My last post discussed the changing nature of security. The impact of today’s cyberattacks aren’t limited to stealing financial information or personal data. Instead, these attacks seed chaos. With this reality at hand, the need for business-driven security is even more pronounced. Security professionals must draw connections between the technical details of a security incident and the corresponding business impact. Otherwise, they’ll fall into the gap of grief.
I covered this theme during the opening keynote at RSA Conference 2017 and offered three suggestions for implementing business-driven security:
First: Treat risk as a science, not a dark art.
Think through the potential ripples your company might encounter. Channel your inner philosopher. Ask yourself: “what if?”
That’s easier said than done. Nobel physicist Niels Bohr supposedly said: “Prediction is very difficult, especially about the future.”
Some CISOs I’ve talked to – across the public and private sectors – have increased their odds of success by using formal risk frameworks like FAIR or Bowtie. These specific approaches may not be right for your organization, but every company should be using a consistent and rigorous methodology to reason about risk.
Second: Simplify what you control.
Recently I talked to one of our customers who has 84 different security vendors. Yes, 84! How do you manage that many vendors, let alone get anything done? How do you justify the return on investment from each of these vendors to you C-suite and board?
Vendor chaos serves no one. Consolidate your vendors. Avoid adopting a “no vendor left behind” policy. Double down on vendors that work well. Ditch everyone else. Don’t bolt on one vendor after another, hoping to compensate for flaws. Hope is not a strategy for dealing with chaos.
Also, in my experience, organizations fall into the gap of grief because their security technologies operate in three main silos:
- Security Exclusion –keeping the bad guys out;
- Security Inclusion – enabling the good guys to get in;
- Business and IT Risk Management – tracking the dangers you might face.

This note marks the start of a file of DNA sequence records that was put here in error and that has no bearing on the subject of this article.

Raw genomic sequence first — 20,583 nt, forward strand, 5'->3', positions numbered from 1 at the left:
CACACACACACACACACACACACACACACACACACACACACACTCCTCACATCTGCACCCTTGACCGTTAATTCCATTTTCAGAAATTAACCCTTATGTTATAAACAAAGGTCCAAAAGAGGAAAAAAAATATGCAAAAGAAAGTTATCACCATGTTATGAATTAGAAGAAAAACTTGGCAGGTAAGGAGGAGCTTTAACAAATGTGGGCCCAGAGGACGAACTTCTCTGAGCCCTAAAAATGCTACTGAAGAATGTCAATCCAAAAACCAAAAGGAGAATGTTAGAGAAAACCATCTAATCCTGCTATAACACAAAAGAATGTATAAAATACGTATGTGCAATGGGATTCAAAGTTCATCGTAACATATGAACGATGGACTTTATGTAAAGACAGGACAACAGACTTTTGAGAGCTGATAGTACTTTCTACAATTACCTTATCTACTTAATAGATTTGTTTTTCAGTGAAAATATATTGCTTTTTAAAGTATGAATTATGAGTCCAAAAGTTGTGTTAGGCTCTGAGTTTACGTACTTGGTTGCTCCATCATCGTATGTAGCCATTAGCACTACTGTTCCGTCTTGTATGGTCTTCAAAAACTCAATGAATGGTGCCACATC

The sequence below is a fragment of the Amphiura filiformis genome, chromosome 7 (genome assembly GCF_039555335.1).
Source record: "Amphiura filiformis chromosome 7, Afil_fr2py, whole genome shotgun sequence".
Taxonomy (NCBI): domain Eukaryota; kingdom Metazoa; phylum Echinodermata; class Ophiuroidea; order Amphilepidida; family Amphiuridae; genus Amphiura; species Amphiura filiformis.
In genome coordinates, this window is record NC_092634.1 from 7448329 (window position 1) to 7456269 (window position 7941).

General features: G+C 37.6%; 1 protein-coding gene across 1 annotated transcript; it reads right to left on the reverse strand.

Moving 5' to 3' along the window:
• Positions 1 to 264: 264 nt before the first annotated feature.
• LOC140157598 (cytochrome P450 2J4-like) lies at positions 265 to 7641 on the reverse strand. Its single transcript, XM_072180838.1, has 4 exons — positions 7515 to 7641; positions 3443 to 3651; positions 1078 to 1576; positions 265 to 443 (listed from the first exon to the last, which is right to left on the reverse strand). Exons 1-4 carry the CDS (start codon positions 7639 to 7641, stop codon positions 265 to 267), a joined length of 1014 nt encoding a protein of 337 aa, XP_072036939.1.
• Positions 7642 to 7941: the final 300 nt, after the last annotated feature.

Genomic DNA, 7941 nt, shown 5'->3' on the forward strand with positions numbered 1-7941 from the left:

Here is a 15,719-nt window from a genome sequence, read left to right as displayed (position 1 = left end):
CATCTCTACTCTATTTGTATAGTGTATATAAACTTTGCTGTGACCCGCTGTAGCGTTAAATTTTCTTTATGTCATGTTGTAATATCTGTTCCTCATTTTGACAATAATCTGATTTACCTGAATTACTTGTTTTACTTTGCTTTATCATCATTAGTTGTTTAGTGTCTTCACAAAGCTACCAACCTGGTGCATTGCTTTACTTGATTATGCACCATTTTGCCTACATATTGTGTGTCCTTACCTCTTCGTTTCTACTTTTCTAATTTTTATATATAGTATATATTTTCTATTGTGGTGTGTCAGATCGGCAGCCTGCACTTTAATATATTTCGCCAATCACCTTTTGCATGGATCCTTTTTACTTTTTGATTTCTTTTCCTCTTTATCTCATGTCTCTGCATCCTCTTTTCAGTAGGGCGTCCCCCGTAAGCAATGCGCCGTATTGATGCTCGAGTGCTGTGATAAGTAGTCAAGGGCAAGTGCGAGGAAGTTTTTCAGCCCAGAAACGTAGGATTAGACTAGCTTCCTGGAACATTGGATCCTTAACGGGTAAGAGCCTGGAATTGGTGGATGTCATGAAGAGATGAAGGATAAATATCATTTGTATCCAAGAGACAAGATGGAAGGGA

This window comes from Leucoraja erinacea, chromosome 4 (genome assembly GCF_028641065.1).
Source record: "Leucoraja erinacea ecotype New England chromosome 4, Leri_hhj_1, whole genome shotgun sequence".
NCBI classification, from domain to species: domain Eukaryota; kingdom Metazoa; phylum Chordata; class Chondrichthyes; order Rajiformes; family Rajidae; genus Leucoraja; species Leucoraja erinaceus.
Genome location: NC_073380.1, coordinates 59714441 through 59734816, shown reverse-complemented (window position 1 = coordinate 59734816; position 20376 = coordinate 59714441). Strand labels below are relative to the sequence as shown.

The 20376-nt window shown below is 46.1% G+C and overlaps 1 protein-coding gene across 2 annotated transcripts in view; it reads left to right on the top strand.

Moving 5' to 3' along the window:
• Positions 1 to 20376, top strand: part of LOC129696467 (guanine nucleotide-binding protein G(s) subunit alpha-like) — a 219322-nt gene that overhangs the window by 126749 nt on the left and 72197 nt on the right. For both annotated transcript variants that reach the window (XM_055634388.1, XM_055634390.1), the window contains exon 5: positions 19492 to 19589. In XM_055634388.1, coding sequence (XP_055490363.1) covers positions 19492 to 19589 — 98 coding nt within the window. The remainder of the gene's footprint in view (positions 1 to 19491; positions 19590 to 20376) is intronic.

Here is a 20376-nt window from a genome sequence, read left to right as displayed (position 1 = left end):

When these areas aren’t integrated, multiple disconnected point solutions create chaos through alert fatigue. And organizations lack the business context to meaningfully navigate the chaos.
To tame chaos, consolidate and integrate vendors. Don’t draw lines between your technologies. Draw connections.
Third: Plan for the chaos you can’t control.
Consider “Tyson’s law of Cybersecurity”, named after the well-known cybersecurity expert – and boxer – Mike Tyson, who said: “Everybody has a plan until they get punched in the mouth.”
Anybody who’s dealt with security incidents can relate. Good incident response plans have the ABCDs:
- “A” – Availability: The plan should only leverage available resources. Sounds obvious, but one CISO I know found that the plan her predecessor developed required people, process, and technology that the organization neither had, nor planned to have. It’s pointless to put empty fire extinguishers in every hallway.
- “B” – Budget: Account for the sudden costs you’ll incur. An incident response plan without budget authority is a fairytale.
- “C” – Collaboration: The plan must have cross-functional alignment across the key stakeholders. IT, finance, legal, communications, sales, and others play critical roles in a security crisis and must collaborate. They’ll be working 24/7, camping out at the office, possibly for months. That is not the time for introductions.
- “D” – Dress Rehearsals: The first time you try out your plan shouldn’t be during an actual incident. Practice makes perfect, even within incident response.
These suggestions enable security leaders to draw connections between cybersecurity and business goals. Security professionals need to be trusted business partners who help our companies harness the power of innovation, with a detailed view of the risks, and a plan for responding when risks gets real.
In our networked era, when the ripple effects of chaos propagate more quickly, and with more devastating consequences, we have to be ready to lead our organizations through chaos. We face a remarkable opportunity for our industry. Let’s seize it.